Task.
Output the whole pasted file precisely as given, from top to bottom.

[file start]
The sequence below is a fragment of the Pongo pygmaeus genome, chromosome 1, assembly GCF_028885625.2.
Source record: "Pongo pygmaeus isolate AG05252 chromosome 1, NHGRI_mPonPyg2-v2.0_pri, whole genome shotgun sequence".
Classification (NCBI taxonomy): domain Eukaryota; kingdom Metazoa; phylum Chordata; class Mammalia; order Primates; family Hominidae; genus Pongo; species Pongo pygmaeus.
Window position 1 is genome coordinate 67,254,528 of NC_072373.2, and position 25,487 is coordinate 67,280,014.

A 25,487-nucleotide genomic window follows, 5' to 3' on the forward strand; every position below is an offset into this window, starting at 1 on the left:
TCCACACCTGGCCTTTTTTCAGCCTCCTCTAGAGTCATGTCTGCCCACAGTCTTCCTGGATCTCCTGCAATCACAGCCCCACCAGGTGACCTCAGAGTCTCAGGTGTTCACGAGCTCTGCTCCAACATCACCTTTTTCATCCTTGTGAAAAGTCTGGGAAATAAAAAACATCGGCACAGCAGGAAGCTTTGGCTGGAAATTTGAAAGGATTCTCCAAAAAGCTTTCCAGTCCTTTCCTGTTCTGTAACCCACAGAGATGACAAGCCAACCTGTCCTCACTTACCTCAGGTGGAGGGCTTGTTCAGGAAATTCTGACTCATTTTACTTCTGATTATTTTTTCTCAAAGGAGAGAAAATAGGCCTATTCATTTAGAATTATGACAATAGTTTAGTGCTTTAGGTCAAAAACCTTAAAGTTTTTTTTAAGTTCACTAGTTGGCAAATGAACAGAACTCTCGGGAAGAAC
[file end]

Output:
The sequence below is a fragment of the Pongo pygmaeus genome, chromosome 1, assembly GCF_028885625.2.
Source record: "Pongo pygmaeus isolate AG05252 chromosome 1, NHGRI_mPonPyg2-v2.0_pri, whole genome shotgun sequence".
Classification (NCBI taxonomy): domain Eukaryota; kingdom Metazoa; phylum Chordata; class Mammalia; order Primates; family Hominidae; genus Pongo; species Pongo pygmaeus.
Window position 1 is genome coordinate 67,254,528 of NC_072373.2, and position 25,487 is coordinate 67,280,014.

A 25,487-nucleotide genomic window follows, 5' to 3' on the forward strand; every position below is an offset into this window, starting at 1 on the left:
TCCACACCTGGCCTTTTTTCAGCCTCCTCTAGAGTCATGTCTGCCCACAGTCTTCCTGGATCTCCTGCAATCACAGCCCCACCAGGTGACCTCAGAGTCTCAGGTGTTCACGAGCTCTGCTCCAACATCACCTTTTTCATCCTTGTGAAAAGTCTGGGAAATAAAAAACATCGGCACAGCAGGAAGCTTTGGCTGGAAATTTGAAAGGATTCTCCAAAAAGCTTTCCAGTCCTTTCCTGTTCTGTAACCCACAGAGATGACAAGCCAACCTGTCCTCACTTACCTCAGGTGGAGGGCTTGTTCAGGAAATTCTGACTCATTTTACTTCTGATTATTTTTTCTCAAAGGAGAGAAAATAGGCCTATTCATTTAGAATTATGACAATAGTTTAGTGCTTTAGGTCAAAAACCTTAAAGTTTTTTTTAAGTTCACTAGTTGGCAAATGAACAGAACTCTCGGGAAGAAC